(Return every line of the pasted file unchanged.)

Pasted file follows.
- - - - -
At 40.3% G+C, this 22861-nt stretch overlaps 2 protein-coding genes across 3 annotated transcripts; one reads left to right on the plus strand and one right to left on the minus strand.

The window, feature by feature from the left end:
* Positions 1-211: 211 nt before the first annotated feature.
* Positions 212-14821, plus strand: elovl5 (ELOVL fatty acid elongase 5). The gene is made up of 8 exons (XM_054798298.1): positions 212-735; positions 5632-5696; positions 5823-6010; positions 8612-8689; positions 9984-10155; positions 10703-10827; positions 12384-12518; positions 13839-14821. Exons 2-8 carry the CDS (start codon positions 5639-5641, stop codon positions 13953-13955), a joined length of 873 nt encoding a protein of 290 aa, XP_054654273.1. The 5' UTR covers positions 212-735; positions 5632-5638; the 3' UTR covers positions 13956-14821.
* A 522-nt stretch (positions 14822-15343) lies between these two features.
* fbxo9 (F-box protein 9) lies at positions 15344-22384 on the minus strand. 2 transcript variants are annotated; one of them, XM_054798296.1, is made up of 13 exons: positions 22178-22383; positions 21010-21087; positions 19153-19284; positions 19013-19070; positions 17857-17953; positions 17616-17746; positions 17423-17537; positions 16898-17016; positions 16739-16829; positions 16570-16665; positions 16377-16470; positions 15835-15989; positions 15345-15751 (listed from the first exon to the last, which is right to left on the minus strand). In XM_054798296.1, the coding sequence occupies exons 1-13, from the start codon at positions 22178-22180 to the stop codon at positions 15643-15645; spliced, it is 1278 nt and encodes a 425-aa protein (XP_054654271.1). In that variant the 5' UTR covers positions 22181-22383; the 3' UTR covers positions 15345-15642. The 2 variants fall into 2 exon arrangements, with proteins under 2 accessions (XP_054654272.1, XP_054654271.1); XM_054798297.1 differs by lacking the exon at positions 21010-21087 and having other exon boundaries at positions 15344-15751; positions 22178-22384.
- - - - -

At 40.3% G+C, this 22861-nt stretch overlaps 2 protein-coding genes across 3 annotated transcripts; one reads left to right on the plus strand and one right to left on the minus strand.

The window, feature by feature from the left end:
* Positions 1-211: 211 nt before the first annotated feature.
* Positions 212-14821, plus strand: elovl5 (ELOVL fatty acid elongase 5). The gene is made up of 8 exons (XM_054798298.1): positions 212-735; positions 5632-5696; positions 5823-6010; positions 8612-8689; positions 9984-10155; positions 10703-10827; positions 12384-12518; positions 13839-14821. Exons 2-8 carry the CDS (start codon positions 5639-5641, stop codon positions 13953-13955), a joined length of 873 nt encoding a protein of 290 aa, XP_054654273.1. The 5' UTR covers positions 212-735; positions 5632-5638; the 3' UTR covers positions 13956-14821.
* A 522-nt stretch (positions 14822-15343) lies between these two features.
* fbxo9 (F-box protein 9) lies at positions 15344-22384 on the minus strand. 2 transcript variants are annotated; one of them, XM_054798296.1, is made up of 13 exons: positions 22178-22383; positions 21010-21087; positions 19153-19284; positions 19013-19070; positions 17857-17953; positions 17616-17746; positions 17423-17537; positions 16898-17016; positions 16739-16829; positions 16570-16665; positions 16377-16470; positions 15835-15989; positions 15345-15751 (listed from the first exon to the last, which is right to left on the minus strand). In XM_054798296.1, the coding sequence occupies exons 1-13, from the start codon at positions 22178-22180 to the stop codon at positions 15643-15645; spliced, it is 1278 nt and encodes a 425-aa protein (XP_054654271.1). In that variant the 5' UTR covers positions 22181-22383; the 3' UTR covers positions 15345-15642. The 2 variants fall into 2 exon arrangements, with proteins under 2 accessions (XP_054654272.1, XP_054654271.1); XM_054798297.1 differs by lacking the exon at positions 21010-21087 and having other exon boundaries at positions 15344-15751; positions 22178-22384.